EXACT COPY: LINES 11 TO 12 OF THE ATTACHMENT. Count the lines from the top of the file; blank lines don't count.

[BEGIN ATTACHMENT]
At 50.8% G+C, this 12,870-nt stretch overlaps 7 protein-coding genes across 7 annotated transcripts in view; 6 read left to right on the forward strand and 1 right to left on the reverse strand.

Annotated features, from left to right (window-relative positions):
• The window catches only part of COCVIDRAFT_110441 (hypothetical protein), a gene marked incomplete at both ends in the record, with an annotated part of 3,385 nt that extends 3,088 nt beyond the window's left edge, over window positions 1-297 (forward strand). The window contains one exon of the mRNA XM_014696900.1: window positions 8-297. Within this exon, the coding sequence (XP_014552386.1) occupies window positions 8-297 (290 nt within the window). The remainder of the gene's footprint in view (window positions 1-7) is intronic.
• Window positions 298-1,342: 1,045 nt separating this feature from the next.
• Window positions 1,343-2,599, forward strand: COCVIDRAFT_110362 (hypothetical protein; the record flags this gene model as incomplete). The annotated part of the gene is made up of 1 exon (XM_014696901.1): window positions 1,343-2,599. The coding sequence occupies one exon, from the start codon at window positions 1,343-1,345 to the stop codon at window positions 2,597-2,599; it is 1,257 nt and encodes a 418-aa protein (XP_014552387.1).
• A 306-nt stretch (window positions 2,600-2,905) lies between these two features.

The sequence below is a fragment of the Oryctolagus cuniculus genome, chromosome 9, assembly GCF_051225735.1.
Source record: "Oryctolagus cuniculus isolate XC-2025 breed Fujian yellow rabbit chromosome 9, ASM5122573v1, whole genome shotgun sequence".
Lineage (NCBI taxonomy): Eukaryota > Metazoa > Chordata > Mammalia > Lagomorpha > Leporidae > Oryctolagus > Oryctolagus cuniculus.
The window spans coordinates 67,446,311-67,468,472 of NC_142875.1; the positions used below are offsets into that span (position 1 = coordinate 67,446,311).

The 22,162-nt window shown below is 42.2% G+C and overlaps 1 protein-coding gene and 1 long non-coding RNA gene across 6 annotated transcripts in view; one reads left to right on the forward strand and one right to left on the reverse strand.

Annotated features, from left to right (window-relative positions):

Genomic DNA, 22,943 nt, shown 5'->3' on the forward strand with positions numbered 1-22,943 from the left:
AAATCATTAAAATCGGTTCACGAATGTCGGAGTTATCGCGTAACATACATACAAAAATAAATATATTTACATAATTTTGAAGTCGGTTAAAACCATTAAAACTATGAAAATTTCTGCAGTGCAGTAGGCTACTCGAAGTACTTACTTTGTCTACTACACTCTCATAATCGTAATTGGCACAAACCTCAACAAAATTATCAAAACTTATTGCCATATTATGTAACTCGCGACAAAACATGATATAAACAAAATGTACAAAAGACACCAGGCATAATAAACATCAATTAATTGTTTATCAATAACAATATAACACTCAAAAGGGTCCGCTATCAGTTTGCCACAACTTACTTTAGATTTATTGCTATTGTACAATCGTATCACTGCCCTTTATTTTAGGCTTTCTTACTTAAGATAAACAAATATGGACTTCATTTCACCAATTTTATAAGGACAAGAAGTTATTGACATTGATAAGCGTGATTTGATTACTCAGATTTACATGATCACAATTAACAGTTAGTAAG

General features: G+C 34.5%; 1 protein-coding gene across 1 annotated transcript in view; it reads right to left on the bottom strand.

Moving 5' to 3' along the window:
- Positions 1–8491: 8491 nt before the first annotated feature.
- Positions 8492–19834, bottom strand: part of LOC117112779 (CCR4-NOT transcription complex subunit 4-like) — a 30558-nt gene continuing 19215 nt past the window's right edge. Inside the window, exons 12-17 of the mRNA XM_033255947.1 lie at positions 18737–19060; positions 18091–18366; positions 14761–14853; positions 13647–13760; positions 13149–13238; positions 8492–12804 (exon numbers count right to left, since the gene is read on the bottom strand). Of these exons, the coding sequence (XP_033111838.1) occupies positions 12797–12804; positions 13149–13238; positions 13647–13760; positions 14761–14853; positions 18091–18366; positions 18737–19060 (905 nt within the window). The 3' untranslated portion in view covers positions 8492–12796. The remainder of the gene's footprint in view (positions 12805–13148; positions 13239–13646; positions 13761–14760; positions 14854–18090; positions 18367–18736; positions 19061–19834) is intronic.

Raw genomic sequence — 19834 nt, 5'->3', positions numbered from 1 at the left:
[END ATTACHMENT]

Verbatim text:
The 22,162-nt window shown below is 42.2% G+C and overlaps 1 protein-coding gene and 1 long non-coding RNA gene across 6 annotated transcripts in view; one reads left to right on the forward strand and one right to left on the reverse strand.

Annotated features, from left to right (window-relative positions):